Martin Garrix Is a Beat Ahead

Martin Garrix Is a Beat Ahead

The young DJ has already hit the big leagues. Now, he's reflecting on the impact he's made.

The young DJ has already hit the big leagues. Now, he's reflecting on the impact he's made.

Photography: Cameron McNee

Styling: Christian Stroble


This article will appear in VMAN39, on newsstands February 22. 

Martin Garrix has seemingly already accomplished everything a DJ can: the 21-year-old Dutch artist ranked #1 on DJ Mag’s top 100 list in both 2016 and 2017, making him the youngest-ever recipient of the award twice in a row. He’s worked with everyone from pop titan Troye Sivan to electronic music veteran Tiestö, the latter of whom Garrix credits with inspiring him to become a DJ in the first place. Garrix also began his own record company, STMPD RCRDS, in 2016, thus creating a platform for emerging electronic artists.

More accurately, perhaps, Garrix is redefining what a DJ can accomplish. His ubiquitous presence at international music festivals, involvement in music production for other artists, and knack for social media (he has over 14 million followers on Instagram alone) has catapulted Garrix from famous musician to veritable one-man brand. While music and fashion often dovetail—think Rihanna, A$AP Rocky, and Lady Gaga—it doesn’t occur all that often with electronic artists. Cue Garrix, who became the face of Armani Exchange’s Fall 2017 campaign, making him one of the first successful DJ/producers to transition into modeling.

Despite a plum fashion gig, Garrix insists he’s far from glamorous behind the scenes. “In the end, I’m a computer nerd,” he admits. “I produce music and I play guitar.” Those who know this side of him are likely the people that still call him by his real name, Martijn Gerard Garritsen—family, friends and teachers who flock to Garrix’s gigs in his hometown of Amsterdam. Playing sold out shows where he grew up—and where he first witnessed DJs segue from childhood icons to close friends—is a particular treat for Garrix.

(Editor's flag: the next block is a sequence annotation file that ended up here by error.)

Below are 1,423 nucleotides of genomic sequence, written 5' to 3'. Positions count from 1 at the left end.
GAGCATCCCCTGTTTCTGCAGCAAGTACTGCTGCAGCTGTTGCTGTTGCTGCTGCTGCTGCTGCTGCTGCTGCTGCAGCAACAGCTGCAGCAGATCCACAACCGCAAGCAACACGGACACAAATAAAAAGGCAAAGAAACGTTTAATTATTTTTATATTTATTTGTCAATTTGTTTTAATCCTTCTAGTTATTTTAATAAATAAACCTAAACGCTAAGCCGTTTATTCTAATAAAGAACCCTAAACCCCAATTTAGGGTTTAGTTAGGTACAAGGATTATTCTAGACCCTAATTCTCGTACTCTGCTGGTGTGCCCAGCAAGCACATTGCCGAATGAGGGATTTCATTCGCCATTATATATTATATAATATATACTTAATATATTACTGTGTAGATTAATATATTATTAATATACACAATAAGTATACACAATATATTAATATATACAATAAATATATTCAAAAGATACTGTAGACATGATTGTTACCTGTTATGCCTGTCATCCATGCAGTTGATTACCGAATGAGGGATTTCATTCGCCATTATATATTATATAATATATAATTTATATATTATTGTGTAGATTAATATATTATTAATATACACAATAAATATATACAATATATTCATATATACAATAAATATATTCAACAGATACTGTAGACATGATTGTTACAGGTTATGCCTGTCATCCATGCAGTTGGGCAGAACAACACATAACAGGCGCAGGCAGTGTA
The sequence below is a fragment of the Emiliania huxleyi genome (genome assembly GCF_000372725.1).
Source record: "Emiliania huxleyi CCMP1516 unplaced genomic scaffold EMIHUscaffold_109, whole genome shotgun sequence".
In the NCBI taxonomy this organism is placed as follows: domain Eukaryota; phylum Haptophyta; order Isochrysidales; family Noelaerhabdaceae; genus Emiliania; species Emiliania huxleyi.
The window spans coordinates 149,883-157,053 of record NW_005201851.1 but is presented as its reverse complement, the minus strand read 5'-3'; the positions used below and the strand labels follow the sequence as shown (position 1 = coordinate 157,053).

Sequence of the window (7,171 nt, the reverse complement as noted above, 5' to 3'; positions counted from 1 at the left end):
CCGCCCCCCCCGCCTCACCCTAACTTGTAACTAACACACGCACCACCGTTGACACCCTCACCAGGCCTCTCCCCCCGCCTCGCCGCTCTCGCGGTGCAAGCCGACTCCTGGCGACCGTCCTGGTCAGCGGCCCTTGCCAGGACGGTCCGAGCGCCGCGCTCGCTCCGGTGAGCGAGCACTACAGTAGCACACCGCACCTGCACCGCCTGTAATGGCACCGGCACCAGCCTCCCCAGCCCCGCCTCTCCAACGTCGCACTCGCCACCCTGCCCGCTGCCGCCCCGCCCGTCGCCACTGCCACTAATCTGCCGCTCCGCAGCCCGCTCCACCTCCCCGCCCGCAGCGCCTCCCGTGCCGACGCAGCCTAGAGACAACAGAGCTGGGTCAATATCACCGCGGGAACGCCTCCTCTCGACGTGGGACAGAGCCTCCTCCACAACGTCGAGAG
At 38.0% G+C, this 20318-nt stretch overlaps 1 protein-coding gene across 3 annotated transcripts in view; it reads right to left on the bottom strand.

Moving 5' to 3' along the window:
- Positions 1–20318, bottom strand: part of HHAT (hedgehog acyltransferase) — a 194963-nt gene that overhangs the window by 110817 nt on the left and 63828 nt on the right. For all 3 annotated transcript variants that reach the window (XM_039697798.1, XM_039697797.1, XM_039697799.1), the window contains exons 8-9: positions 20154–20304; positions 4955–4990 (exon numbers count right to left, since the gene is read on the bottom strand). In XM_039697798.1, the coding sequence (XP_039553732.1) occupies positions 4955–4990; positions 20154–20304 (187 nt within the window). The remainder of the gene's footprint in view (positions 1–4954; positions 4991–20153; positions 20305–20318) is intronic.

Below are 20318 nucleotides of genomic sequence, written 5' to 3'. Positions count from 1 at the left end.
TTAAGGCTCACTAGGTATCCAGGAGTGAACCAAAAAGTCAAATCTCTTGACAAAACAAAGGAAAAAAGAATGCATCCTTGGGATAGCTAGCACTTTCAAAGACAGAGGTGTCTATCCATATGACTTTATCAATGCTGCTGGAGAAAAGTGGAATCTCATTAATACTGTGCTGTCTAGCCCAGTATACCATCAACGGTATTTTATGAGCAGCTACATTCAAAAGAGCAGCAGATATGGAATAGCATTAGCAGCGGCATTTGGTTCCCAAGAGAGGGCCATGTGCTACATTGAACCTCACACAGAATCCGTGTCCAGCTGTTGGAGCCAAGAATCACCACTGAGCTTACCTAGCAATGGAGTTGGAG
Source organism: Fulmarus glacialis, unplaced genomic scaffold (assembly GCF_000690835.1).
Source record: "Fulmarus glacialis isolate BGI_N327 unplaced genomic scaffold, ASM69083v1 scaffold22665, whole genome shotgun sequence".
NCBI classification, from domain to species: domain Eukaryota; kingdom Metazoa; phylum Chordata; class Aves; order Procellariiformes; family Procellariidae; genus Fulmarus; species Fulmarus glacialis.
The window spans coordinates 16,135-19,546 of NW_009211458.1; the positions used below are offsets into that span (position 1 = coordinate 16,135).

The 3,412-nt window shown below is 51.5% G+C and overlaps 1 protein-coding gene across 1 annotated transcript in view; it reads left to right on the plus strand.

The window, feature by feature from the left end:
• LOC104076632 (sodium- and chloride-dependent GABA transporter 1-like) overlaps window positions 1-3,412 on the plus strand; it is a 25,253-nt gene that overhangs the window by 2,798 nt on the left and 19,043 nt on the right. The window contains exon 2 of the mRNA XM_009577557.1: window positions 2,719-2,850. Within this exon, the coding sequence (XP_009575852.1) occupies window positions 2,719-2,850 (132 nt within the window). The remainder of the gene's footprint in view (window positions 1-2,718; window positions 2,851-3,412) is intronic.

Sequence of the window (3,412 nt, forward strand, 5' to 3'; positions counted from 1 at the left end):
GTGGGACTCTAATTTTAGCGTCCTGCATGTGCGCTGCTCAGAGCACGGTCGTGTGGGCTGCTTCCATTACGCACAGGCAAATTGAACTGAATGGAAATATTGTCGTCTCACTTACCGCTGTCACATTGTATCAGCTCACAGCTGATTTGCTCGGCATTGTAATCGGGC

However, he feels most creative while he’s on the road. “I get so inspired by being on tour, meeting new people, seeing different cultures and amazing locations… I would go crazy if I couldn’t make music on the road,” he says. He’s particularly excited about playing in Asia: “Right now, I’m doing solo shows in India for 60,000 people.” But he’s most familiar with headlining festivals, playing in front of thousands upon thousands of exuberant fans. “I went to my first Coachella four years ago when I was 17, and remember walking around like, ‘Where the fuck am I?’” Garrix recalls. He used to attend festivals alone as a music lover, and still has trouble believing it when he sees his name on festival flyers. He often attends even when he’s not playing: “I just go as a visitor, and have the time of my life.”

Garrix’s love of electronic music and festival culture hasn’t diminished over the years; when he is playing, he’s doing it for fun, not fame. “I honestly don’t give a fuck about numbers,” Garrix remarks on his idea of success. “At Tomorrowland, I saw a couple get engaged while I played [“Pizza”], and for me that is one of the most [clear indicators that] ‘Okay, this one is a success.” Generally, playing witness to the emotional reactions fans have during his performances seems to be his favorite amongst a host of roles Garrix plays. “Some people cried because [“Pizza”] was the last song of Tomorrowland. For some people, it’s the best weekend of their lives,” he shares. “When my music triggers emotions in people, I don’t care about the numbers.”



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